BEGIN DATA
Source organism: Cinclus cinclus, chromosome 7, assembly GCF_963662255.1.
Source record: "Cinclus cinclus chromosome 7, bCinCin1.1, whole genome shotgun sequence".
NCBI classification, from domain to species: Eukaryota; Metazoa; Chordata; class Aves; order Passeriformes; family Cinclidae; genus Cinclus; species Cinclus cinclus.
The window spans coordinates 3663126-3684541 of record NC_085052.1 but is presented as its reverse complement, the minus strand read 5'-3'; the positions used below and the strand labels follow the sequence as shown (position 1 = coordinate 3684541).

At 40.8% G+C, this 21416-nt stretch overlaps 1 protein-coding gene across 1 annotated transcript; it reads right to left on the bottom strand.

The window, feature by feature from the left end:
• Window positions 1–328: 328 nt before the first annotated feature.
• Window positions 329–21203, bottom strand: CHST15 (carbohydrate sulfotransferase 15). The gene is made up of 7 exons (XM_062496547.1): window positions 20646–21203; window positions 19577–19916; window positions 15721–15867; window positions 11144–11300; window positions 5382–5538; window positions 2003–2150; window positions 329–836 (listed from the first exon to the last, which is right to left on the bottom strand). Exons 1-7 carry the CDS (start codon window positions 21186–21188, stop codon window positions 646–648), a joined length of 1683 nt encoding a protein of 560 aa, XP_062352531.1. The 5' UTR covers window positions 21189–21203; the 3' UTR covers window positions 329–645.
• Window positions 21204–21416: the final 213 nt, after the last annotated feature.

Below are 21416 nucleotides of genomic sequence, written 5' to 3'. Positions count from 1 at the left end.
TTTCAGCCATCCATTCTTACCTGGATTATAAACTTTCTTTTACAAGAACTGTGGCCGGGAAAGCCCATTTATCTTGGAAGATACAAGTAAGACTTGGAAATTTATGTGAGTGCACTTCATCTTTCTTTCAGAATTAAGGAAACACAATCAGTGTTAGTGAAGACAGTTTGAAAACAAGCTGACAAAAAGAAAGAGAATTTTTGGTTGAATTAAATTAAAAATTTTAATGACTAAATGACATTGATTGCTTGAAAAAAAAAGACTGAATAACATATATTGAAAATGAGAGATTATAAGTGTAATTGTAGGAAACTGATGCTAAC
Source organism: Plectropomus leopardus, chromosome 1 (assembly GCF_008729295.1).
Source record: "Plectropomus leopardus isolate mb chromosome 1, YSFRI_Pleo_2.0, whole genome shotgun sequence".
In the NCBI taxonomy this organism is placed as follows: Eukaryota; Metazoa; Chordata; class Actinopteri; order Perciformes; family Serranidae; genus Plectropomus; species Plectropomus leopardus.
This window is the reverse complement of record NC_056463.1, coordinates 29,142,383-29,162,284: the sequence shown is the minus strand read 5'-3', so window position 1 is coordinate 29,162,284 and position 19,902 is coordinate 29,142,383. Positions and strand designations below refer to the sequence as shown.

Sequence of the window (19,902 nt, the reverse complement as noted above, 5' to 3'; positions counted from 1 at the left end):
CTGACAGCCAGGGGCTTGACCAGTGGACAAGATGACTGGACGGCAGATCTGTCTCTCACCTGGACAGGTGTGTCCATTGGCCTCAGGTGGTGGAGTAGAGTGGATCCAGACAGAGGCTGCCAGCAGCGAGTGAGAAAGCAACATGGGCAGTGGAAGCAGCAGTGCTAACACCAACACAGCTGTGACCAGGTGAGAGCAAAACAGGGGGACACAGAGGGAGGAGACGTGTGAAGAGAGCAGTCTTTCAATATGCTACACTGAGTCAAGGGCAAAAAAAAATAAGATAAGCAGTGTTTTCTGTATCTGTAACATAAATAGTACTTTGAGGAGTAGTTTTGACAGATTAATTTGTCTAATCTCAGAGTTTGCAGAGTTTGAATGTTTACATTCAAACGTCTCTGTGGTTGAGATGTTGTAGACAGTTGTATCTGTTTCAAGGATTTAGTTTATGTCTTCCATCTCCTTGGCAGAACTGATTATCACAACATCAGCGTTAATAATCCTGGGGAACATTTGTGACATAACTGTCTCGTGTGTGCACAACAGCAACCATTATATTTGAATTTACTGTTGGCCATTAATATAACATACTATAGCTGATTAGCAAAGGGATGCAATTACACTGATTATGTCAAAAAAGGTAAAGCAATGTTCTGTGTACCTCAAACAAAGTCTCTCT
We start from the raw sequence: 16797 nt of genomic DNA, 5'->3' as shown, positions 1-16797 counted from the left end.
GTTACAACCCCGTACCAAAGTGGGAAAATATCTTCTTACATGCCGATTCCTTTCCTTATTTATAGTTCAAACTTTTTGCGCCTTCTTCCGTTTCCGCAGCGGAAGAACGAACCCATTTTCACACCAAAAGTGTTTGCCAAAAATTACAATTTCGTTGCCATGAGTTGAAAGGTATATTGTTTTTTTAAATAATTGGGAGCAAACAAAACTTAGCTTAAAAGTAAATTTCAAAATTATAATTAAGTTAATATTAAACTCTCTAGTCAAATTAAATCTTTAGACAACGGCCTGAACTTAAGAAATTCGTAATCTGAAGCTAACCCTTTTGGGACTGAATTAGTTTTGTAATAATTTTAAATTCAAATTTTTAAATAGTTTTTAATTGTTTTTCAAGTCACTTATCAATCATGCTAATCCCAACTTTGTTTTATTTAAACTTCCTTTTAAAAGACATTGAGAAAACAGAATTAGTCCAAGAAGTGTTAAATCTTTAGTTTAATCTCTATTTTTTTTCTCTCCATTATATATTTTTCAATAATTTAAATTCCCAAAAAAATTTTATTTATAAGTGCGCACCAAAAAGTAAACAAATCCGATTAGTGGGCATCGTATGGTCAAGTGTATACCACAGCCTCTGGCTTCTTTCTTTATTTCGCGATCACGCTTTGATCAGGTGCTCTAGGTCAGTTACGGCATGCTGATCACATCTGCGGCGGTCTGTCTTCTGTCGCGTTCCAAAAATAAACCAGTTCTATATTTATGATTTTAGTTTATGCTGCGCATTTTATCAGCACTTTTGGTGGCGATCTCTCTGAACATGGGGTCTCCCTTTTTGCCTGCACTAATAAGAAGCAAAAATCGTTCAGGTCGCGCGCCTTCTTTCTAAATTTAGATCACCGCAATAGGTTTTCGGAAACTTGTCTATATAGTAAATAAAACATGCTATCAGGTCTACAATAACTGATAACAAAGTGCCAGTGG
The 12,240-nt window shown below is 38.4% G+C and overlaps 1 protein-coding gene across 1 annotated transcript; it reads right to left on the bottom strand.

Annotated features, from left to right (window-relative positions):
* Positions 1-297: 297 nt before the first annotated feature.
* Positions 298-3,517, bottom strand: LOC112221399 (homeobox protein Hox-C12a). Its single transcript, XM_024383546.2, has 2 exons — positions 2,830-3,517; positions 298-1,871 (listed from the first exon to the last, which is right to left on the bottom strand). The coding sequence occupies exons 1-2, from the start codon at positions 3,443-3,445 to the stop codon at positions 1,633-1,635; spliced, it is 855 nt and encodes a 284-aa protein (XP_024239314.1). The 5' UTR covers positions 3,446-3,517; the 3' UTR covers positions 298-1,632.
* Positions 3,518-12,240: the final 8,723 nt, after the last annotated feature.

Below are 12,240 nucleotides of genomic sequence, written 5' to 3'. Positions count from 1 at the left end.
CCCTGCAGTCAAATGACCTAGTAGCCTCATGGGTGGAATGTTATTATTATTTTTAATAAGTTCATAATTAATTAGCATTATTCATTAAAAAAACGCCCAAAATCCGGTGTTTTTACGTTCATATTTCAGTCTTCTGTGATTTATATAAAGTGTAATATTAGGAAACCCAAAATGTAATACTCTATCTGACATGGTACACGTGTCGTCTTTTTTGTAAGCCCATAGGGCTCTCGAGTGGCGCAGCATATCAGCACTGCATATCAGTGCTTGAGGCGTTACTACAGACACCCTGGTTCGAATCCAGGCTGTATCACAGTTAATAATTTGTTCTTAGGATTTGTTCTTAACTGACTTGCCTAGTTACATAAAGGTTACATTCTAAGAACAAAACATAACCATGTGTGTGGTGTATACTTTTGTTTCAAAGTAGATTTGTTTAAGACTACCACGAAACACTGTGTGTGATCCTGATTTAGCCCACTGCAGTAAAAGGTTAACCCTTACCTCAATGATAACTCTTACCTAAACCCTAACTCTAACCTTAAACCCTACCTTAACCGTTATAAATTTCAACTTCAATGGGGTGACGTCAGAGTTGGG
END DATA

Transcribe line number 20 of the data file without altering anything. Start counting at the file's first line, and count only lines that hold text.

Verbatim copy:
The 12,240-nt window shown below is 38.4% G+C and overlaps 1 protein-coding gene across 1 annotated transcript; it reads right to left on the bottom strand.